J.K. Rowling, 45 years old world famous "Harry Potter" authoress said that she has no immediate plans to revive or continue potter's tale. But she also said that she 'never say never' to a story like this. Although J.K. Rowling has said that the story of Harry Potter ends with the seventh book, she’s reserving the right to change her mind and extend the story.
Thursday she appeared before an enormous crowd gathered for the world premiere of “Deathly Hallows: Part 2” in London. Said Rowling, “It is my baby and if I want to bring it out to play again, I will.” Indeed, the final “Harry Potter” premiere was a bittersweet moment for the author, as she told BBC News that the franchise has changed her personally.
“You know honestly, if someone told me this is coming, I might’ve said, I can’t do that. I’ve really come out of my shell,” she said. “I was not someone who was a natural public speaker and and I was not very comfortable with this sort of thing. It’s just as well that I got introduced to it by degrees.”
As for what’s next, Rowling notes that she does have a stash of non-“Potter” material waiting in the wings. “I think I always felt I didn’t want to publish again until the last film was out. I’ve been writing hard ever since I finished writing 'Hallows,' but I will publish again,” she says. “In a sense it’s a beginning for me as well as an end.”
On the other side Harry Potter producer David Heyman has confirmed that author JK Rowling is not planning to write any further books in the series. Heyman said that while the writer will continue to expand her wizarding universe in other projects, there would be no more full-length novels starring the character. He was speaking at the UK press conference for Harry Potter And The Deathly Hallows: Part 2 yesterday (July 6) and said: "There may be other stories. She may write things that are connected to Harry Potter. She's doing Pottermore, the website. I don't see her... she's not going to write another book on Harry Potter, like Harry at age 23 at business school."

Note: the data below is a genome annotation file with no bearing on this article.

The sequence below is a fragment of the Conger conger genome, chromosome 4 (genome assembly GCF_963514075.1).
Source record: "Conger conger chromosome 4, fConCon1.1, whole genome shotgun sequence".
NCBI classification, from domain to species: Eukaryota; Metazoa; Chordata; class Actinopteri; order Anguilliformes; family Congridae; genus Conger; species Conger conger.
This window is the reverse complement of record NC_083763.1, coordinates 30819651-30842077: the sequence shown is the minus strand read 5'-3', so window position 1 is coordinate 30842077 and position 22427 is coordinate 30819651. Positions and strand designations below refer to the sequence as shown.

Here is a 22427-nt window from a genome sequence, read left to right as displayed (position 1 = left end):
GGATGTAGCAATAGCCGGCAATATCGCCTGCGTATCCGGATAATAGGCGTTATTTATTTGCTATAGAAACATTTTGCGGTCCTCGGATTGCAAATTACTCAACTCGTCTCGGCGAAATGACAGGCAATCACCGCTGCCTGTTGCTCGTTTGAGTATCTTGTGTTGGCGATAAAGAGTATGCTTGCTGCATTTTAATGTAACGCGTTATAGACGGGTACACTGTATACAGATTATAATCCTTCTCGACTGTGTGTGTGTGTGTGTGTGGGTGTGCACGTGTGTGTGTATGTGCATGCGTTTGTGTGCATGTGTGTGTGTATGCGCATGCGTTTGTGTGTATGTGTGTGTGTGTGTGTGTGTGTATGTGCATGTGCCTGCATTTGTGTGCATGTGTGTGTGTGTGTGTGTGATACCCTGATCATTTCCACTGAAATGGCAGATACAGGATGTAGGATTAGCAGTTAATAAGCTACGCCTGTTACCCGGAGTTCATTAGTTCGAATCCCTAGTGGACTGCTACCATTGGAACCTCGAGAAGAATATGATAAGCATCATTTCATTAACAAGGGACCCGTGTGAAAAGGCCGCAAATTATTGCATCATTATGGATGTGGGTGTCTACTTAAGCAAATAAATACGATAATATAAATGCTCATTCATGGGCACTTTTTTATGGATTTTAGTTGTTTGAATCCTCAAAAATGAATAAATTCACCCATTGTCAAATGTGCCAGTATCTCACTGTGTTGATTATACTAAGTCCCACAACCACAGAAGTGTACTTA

Meanwhile, director David Yates also quashed speculation that a prequel to the epic saga may be made. He said: "I think that Jo's(Rowling) got such an extraordinary imagination, I don't know how you'd put a stop on that suddenly. It must pour out of her all the time. I think personally - and I'm sure if she writes more, the world will be very happy to consume and read - but I think that there's a time and a place for certain stories and certain experiences."
Yates added: "I think that this series of books and this series of films is set in a particular time and I think it would be a shame really to try and recreate or continue them. I think they sit perfectly where they are. It seems fine that they're just there." And while we wait to see if Rowling's new beginning will actually include more about the boy wizard, there's always Pottermore.
Joanne Rowling, the original name, who was given another initial 'k' fearing that the target audience of young boys might not want to read a book written by a woman. 'K' is taken from her paternal grandmother Kathleen Ada Bulgen Rowling. The novelist was born on 31 July 1965 in Yate, Gloucestershire, England.